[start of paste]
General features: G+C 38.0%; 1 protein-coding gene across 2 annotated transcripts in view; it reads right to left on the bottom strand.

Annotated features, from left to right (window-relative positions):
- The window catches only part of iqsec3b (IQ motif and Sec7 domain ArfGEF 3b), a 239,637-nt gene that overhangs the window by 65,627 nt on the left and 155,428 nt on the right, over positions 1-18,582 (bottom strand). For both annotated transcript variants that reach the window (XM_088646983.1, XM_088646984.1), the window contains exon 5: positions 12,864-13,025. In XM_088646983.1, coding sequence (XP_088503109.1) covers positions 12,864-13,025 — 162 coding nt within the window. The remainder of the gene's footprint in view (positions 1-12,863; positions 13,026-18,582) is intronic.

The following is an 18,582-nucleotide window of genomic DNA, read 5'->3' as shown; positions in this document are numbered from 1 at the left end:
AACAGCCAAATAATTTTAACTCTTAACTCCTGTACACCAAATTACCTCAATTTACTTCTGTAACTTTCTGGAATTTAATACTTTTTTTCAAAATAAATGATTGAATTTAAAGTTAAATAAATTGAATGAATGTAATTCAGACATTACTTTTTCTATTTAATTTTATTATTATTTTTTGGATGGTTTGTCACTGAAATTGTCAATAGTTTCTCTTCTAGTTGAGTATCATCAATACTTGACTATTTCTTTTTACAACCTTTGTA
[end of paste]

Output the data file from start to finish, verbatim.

General features: G+C 38.0%; 1 protein-coding gene across 2 annotated transcripts in view; it reads right to left on the bottom strand.

Annotated features, from left to right (window-relative positions):
- The window catches only part of iqsec3b (IQ motif and Sec7 domain ArfGEF 3b), a 239,637-nt gene that overhangs the window by 65,627 nt on the left and 155,428 nt on the right, over positions 1-18,582 (bottom strand). For both annotated transcript variants that reach the window (XM_088646983.1, XM_088646984.1), the window contains exon 5: positions 12,864-13,025. In XM_088646983.1, coding sequence (XP_088503109.1) covers positions 12,864-13,025 — 162 coding nt within the window. The remainder of the gene's footprint in view (positions 1-12,863; positions 13,026-18,582) is intronic.

The following is an 18,582-nucleotide window of genomic DNA, read 5'->3' as shown; positions in this document are numbered from 1 at the left end:
AACAGCCAAATAATTTTAACTCTTAACTCCTGTACACCAAATTACCTCAATTTACTTCTGTAACTTTCTGGAATTTAATACTTTTTTTCAAAATAAATGATTGAATTTAAAGTTAAATAAATTGAATGAATGTAATTCAGACATTACTTTTTCTATTTAATTTTATTATTATTTTTTGGATGGTTTGTCACTGAAATTGTCAATAGTTTCTCTTCTAGTTGAGTATCATCAATACTTGACTATTTCTTTTTACAACCTTTGTA